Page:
The city’s Landmarks Preservation Commission decided on Tuesday to postpone its vote on a proposal to build a seven-story residential building next to the historic Methodist Home for the Aged building in Crown Heights.
While LPC’s commissioners said they did not oppose development at 959 Sterling Place, a mostly unused back lot with some parking spaces immediately adjacent to the Methodist Home, they said the design proposed by developer Hope Street Capital did not match the context of the surrounding Crown Heights North historic district.
“Certainly, this site can sustain a substantial amount of development,” said Commissioner John Gustafsson at the LPC’s November 17th meeting. “But this is not it.”
The proposal, designed and presented by the architect Morris Adjmi, fits within the area’s current zoning but requires a Certificate of Appropriateness from LPC because of its location within the historic district.
The project would add 182 units of housing to the northeast corner of Sterling Place and New York Avenue. The proposal also seeks to demolish a small southern portion of the Methodist Home, transform the remaining area between the two buildings into a publicly accessible green space, and create an underground area with 142 parking spaces, bike storage, a gym, and laundry facilities.
Adjmi argued that his 80-foot-tall building would be a contextually appropriate addition to the historic district, citing the similar heights of nearby buildings and his use of design cues taken from the Methodist Home. But several Commissioners expressed concern about the proposed structure’s imposing half-block length, as well as the extensive use of metal and glass in its design.
“I do think the metal materiality doesn’t really work that well,” said Commissioner Jeanne Lufty. “More undulation, or separate buildings with materials that work more harmoniously with the area, I think would be helpful.”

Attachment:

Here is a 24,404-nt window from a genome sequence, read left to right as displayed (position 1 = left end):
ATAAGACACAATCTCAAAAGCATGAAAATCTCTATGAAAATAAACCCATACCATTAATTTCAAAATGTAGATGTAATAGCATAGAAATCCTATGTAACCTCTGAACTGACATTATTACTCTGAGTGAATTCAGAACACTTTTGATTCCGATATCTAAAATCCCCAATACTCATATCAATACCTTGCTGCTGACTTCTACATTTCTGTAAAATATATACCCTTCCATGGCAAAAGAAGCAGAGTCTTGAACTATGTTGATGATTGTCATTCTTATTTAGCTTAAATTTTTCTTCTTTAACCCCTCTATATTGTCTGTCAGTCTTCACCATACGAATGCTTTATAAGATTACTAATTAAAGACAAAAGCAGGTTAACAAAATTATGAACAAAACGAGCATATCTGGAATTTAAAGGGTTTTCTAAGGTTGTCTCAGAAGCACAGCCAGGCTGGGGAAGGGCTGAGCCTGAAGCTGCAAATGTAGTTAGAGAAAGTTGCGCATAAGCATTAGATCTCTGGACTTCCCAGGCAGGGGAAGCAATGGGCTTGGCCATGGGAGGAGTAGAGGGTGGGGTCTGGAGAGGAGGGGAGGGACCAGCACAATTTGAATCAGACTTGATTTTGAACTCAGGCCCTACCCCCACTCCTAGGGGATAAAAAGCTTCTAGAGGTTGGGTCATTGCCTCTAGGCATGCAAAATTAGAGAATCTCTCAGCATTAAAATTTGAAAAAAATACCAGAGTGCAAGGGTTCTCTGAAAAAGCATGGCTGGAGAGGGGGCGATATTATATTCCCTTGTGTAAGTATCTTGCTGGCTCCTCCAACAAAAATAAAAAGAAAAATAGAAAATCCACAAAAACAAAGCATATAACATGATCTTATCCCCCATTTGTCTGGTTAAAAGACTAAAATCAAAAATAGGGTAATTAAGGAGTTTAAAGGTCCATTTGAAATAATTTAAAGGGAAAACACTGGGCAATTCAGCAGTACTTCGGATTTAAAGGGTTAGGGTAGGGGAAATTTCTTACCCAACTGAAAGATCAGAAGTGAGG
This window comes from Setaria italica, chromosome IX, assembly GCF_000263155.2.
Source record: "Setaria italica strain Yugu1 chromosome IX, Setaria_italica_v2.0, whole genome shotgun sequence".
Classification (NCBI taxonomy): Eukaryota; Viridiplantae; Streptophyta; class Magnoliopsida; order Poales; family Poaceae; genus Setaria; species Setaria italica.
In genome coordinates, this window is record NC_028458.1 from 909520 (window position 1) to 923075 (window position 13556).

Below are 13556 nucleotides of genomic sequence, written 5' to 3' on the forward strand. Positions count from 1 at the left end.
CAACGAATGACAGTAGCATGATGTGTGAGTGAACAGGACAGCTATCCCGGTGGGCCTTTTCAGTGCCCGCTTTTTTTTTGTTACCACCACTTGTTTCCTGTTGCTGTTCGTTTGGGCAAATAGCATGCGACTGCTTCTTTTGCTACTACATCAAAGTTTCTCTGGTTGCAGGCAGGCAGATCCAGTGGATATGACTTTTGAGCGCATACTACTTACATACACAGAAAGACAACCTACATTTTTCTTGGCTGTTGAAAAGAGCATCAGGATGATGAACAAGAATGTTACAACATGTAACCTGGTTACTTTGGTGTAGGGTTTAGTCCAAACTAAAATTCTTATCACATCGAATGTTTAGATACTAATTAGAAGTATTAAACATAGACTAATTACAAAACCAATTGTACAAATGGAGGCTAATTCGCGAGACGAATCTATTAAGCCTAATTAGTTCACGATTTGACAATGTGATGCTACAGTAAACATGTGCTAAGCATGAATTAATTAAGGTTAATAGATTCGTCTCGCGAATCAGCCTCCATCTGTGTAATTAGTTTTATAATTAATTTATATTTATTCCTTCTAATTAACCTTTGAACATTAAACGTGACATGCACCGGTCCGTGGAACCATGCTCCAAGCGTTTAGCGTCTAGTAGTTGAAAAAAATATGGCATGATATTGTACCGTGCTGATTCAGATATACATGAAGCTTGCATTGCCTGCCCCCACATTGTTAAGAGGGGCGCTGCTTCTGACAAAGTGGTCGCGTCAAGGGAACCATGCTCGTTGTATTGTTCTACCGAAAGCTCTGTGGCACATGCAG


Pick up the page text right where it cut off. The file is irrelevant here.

Some Commissioners also expressed a desire to maintain the site’s “campus feel” and suggested reshaping the buildings and creating easier access to the interior courtyard.
“There needs to be a breaking up of the masses and reducing the scale,” said Commissioner Wellington Chen. “I think it’s the right direction to go to create the campus feel, with more landscaping, with reduced height and more articulation, lower rooflines, and multiple recessed courtyards.”
The LPC did not allow for public comment at the November 17th meeting, because it had already done so at an earlier meeting in October.
The redevelopment proposal was set into motion by the Northeast Conference of the Seventh Day Adventist Church, the owners of the site. The Conference says the development will help pay for badly-needed repairs to the Methodist Home building, which now holds the Hebron Seventh Day Adventist Bilingual School.
But it has also generated fierce opposition from many local residents, who have raised a variety of environmental, affordability, and aesthetic concerns. Nearly 7,000 people have signed an online petition opposing the development, and the local community board’s land use committee voted 14-to-2 to withhold support.
Hope Street Capital has said it is committed to setting aside 30% of the building’s units for below-market-rate housing under the city’s Affordable Housing New York program. But the program gives developers a wide berth in defining the terms of that affordability, and community advocates are skeptical that new units will address their housing needs.
In a statement provided to Bklyner, the neighborhood group Friends of 920 Park, which opposes development on the site, said they were frustrated that LPC had not rejected the application entirely.
“Despite unprecedented public opposition, the Commission did what they always do: they gave the developer a second chance,” the statement read. “To negotiate with developers who propose egregious projects like this one is not adequate protection for our historic districts, and we do not feel this decision honors the Commission’s mandate to preserve the city’s landmarks. We will continue to fight for our neighborhood and to prevent Hope Street Capital from desecrating our historic district, contributing to relentless gentrification, and making a quick buck on the health and wellbeing of our neighbors.”
Several local elected officials, including Council Member Robert Cornegy, State Senator-elect Jabari Brisport, and Assemblymember-elect Phara Souffrant Forrest, have also voiced opposition to the plan, as has the Municipal Art Society of New York. But landmarking proposals do not go before the Mayor or City Council, so LPC will have the final say on the project.
Hope Street Capital did not respond to a request for comment on this article.